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LinuxToday: How to take back manual control over /etc/resolv.conf

Friday 16th of March 2018 04:00:00 PM

There are a number of programs including netconfig, NetworkManager, resolvconf, rdnssd, and systemd-resolved that want to manage /etc/resolv.conf on behalf of the user.

Reddit: Anyone here using Google WiFi? Impressions requested.

Friday 16th of March 2018 03:53:28 PM

This was posted to /r/linuxhardware and received no comments, so I'm trying again here...

I've heard great things about Google Wifi's mesh coverage and speeds, but I'm curious about the customizability of the configuration. The marketing materials tout an easy app-driven interface, which gives me pause.

I use PiHole, plan to build a NextCloud server that I want to be able to access remotely, and so on.

(I'm not asking in a general PC sub because it's my observation that Linux users care more about the admin granularity of their hardware, and are better-versed in networking.)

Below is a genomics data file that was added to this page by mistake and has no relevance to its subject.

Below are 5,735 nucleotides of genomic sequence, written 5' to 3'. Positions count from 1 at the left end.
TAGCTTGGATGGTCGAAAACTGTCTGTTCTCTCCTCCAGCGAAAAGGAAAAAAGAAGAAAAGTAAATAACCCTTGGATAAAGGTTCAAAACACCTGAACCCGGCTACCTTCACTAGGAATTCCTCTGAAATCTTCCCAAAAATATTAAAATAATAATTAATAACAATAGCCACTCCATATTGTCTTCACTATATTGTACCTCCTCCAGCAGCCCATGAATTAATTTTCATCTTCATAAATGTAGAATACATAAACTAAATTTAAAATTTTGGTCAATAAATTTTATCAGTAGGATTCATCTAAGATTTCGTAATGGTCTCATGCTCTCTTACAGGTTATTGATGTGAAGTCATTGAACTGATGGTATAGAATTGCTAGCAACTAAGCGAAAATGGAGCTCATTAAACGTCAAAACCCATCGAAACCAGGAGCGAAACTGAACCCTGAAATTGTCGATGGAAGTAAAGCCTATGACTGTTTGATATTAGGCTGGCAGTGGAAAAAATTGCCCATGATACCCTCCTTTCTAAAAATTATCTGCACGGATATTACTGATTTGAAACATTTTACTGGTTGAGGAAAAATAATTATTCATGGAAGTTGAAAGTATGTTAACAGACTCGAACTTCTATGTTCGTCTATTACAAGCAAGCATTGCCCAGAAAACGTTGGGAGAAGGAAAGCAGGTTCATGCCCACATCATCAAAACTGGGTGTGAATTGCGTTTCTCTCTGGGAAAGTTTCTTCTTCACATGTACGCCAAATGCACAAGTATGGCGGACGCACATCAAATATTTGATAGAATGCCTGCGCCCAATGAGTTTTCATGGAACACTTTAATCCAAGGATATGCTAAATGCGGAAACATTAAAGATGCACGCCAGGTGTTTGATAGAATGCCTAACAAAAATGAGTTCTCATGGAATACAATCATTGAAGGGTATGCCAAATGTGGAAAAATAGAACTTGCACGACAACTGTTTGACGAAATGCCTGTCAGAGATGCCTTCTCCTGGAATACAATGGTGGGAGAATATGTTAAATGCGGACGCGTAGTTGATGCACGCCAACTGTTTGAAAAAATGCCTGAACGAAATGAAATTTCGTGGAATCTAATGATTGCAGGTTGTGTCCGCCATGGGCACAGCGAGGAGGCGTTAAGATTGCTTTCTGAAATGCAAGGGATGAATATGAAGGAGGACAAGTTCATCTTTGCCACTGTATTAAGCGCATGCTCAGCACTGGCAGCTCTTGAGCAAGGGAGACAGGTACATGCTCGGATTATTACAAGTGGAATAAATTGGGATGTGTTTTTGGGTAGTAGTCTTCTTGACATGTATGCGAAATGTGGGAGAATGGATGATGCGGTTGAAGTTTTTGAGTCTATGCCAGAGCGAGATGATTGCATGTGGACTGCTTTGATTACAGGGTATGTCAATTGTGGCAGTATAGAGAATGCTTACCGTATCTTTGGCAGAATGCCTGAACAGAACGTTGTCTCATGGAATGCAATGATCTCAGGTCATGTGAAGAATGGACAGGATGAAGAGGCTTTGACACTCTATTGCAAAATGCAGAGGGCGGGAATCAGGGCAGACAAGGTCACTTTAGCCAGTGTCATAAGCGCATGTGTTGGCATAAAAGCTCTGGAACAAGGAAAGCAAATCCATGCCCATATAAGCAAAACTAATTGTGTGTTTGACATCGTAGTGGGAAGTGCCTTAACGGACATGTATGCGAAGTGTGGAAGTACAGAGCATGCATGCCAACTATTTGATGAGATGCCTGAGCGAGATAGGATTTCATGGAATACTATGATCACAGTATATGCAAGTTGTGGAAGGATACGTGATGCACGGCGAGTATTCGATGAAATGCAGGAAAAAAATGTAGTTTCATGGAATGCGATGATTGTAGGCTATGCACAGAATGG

submitted by /u/fojiaotu
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Reddit: How To Hide Your Ports With Port Knocking

Friday 16th of March 2018 03:50:57 PM

LXer: How to reset a Windows password with Linux

Friday 16th of March 2018 03:45:14 PM
If you (or someone you know) ever forget your Windows password, you[he]#039[/he]ll be glad to know about chntpw, a neat Linux utility that you can use to reset a Windows password. For this how-to, I created a Windows virtual machine and set the password to pass123 on my user account, Archit-PC. I also created a Live USB with Fedora 27 using the Fedora Media Writer application.